Juniper’s IPTV Pipe Dream

Turning a “triple play” need not necessarily be a pipe dream for
network operators.

Juniper Networks is rolling out two new product enhancements that it claims will improve the efficiency, reliability and scalability of operator
networks for triple play, and specifically IPTV, content services.

The Dynamic Bandwidth Allocation feature for Juniper’s E-series Broadband
Services Router allows for bandwidth to be flexibly distributed to
individual content subscribers.

Juniper’s Service Deployment System (SDX) is also being enhanced for IPTV
and triple-play services with a new Network Resource Manager feature. SDX is
a customizable application that enables service providers to create and
deploy IP services.

The Network Resource Manager addition executes Call
Admission Controller (CAC) on a per-video-session request basis, which is
supposed to give subscribers the right amount of bandwidth based on the
specified quality of service requirements.

In conjunction with Juniper’s Broadband Services routers, Label Switched
Paths (LSPs) are created on the fly by the Network Resource Manager, which
automatically assigns bandwidth from the content source to the network edge
based on utilization. The LSPs can be transparently re-routed to a
secondary video source in the event of an outage.

Juniper’s new feature rollout is all part of an effort to help service
providers overcome the barriers to IPTV adoption and triple-play service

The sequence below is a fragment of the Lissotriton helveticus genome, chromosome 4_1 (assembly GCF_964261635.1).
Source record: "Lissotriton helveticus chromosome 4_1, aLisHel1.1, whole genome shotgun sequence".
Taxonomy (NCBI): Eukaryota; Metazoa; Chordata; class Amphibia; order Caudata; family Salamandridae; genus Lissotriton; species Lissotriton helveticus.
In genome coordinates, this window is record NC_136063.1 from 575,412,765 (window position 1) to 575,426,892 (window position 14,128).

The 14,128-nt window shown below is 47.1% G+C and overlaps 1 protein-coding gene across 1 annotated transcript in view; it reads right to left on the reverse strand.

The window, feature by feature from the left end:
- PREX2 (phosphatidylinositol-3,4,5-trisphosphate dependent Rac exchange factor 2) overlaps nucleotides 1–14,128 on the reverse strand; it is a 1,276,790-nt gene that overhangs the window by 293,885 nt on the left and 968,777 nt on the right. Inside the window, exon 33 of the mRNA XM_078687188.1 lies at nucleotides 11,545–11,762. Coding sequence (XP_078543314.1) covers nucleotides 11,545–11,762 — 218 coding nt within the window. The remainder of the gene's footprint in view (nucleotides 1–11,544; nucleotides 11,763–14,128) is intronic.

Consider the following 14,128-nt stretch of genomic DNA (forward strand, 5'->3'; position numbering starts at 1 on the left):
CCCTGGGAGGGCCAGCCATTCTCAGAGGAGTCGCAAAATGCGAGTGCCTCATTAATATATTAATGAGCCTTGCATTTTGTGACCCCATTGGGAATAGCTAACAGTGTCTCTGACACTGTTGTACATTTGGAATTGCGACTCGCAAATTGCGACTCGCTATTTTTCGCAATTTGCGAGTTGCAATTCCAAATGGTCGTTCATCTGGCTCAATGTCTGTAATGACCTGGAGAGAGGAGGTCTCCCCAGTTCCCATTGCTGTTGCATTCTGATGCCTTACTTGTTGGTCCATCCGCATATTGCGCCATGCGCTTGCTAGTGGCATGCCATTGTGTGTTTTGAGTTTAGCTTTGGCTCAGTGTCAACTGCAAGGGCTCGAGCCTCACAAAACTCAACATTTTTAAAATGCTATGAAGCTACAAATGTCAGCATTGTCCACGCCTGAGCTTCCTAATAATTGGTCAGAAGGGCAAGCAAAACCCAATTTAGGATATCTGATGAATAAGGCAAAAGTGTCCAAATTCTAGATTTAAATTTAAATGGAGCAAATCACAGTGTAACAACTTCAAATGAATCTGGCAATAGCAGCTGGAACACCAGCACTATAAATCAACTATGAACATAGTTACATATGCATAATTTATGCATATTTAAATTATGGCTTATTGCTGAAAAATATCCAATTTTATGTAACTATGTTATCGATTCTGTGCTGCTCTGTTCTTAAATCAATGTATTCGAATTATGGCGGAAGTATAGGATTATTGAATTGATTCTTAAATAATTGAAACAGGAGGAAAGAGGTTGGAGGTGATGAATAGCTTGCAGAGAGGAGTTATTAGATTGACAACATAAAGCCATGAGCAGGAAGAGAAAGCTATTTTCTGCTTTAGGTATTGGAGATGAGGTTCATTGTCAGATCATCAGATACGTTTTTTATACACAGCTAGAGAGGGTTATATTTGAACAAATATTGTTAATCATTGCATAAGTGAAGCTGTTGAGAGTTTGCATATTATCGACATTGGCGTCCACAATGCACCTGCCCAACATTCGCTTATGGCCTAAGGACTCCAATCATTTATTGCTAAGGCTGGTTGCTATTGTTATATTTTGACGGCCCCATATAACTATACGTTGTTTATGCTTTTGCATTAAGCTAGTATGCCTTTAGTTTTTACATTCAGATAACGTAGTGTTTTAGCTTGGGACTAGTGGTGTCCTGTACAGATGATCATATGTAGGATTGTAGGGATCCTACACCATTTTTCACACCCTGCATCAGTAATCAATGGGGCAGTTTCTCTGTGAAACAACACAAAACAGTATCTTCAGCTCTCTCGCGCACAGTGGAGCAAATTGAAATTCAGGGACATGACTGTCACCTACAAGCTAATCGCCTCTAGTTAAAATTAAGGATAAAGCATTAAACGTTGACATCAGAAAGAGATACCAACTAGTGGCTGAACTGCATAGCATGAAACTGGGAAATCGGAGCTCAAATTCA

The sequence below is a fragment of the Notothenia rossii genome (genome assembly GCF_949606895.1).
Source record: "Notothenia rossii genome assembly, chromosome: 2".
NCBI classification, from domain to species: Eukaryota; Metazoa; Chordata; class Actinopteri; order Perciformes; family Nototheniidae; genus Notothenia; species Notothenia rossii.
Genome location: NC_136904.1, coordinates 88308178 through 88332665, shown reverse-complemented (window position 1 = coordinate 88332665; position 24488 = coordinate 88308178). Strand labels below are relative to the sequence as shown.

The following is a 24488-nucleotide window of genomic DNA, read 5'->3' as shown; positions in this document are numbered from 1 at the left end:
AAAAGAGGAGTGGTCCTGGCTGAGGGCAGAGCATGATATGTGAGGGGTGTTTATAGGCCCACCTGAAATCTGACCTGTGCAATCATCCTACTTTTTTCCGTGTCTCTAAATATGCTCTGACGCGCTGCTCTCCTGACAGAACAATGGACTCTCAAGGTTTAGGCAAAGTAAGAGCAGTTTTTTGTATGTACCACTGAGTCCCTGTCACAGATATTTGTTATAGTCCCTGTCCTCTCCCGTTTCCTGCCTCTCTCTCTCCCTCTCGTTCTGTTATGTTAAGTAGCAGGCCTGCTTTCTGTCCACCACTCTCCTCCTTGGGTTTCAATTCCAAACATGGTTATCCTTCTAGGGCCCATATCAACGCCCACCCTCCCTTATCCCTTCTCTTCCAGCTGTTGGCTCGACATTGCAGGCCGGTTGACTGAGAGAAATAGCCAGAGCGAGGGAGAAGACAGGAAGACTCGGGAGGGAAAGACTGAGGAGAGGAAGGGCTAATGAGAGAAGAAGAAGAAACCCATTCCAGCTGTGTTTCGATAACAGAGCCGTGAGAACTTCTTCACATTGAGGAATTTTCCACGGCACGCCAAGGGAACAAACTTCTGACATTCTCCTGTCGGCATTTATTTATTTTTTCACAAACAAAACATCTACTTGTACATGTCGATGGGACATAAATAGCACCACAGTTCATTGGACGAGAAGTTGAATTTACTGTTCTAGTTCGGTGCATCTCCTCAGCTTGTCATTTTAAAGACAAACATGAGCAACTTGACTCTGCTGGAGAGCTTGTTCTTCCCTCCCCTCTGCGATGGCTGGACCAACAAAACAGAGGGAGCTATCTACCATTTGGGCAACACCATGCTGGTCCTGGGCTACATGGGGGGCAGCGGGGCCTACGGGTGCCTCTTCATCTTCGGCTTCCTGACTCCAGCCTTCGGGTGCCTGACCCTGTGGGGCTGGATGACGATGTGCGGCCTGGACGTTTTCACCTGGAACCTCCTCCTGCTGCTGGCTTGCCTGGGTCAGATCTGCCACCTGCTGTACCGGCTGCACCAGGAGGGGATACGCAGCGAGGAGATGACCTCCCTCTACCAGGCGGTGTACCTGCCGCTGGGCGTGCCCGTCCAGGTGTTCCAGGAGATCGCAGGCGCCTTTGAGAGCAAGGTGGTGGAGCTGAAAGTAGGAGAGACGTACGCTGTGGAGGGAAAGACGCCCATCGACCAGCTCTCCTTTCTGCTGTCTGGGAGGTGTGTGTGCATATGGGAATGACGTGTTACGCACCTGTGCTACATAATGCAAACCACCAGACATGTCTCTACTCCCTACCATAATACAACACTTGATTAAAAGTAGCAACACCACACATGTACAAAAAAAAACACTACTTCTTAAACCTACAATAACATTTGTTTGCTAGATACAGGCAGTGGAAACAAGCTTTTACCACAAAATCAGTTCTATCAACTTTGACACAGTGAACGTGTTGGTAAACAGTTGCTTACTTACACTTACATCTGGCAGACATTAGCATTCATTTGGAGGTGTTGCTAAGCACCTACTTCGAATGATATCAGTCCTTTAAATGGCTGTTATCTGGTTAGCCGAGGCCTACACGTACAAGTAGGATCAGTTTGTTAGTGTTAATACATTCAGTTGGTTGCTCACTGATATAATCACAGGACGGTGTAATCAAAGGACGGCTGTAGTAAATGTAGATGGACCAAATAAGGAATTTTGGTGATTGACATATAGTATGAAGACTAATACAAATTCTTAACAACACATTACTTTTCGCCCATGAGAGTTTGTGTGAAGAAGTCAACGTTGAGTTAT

rollout.

Dave Boland senior manager of next-generation solutions at Juniper,
explained that there are quite a few obstacles that service providers face
when rolling out triple play services. They range from acquiring the
television and video content to reducing the local loop distances to
choosing the right set-top box.

Boland noted that one of the principal challenges is the ability to
provide enough bandwidth per subscriber to reliably deliver high-bandwidth
multiple services. He also said controlling the cost associated with
triple play roll outs in order to keep acquisition costs per subscriber as
low as possible is also a challenge.

In Boland’s view, legacy Broadband Remote Access Server (BRAS) router
platforms only offer limited quality of service and were designed for DSL
Internet access only.

“A newer generation of broadband routing platforms with features
specifically designed for rolling out triple play services is required,”
Boland told internetnews.com. “The features announced today enable providers to ensure the QoS of multiple offerings, even in times of network
congestion.”

Juniper isn’t the only vendor that recognizes that network
operators need new platforms to enable IPTV.

Alcatel, Cisco and Redback are
among those that are also active in the space, though Boland thinks that
Juniper’s approach has a particular advantage.

“Juniper believes that because video content comes from multiple sources,
the infrastructure needs to be designed to provide a quality user experience
independent of the source,” Boland explained. “This approach, contrary to
our competitors’, avoids costly overlay/parallel delivery networks.”

In Boland’s view other “multi-edge” network architectures like those from
Alcatel are actually separate overlay networks, which are inefficient
because bandwidth cannot be dynamically allocated between routers and
services.

Other router vendors, such as Cisco and Redback, don’t deliver the
advanced bandwidth allocation features or the scale of Juniper’s E320 router,
according to Boland.


“If interactive broadband services are the way in the future, then it is
critical that the network is architected to support them in a way that
enables service providers to attract and retain customers and increase
revenues,” Boland said.

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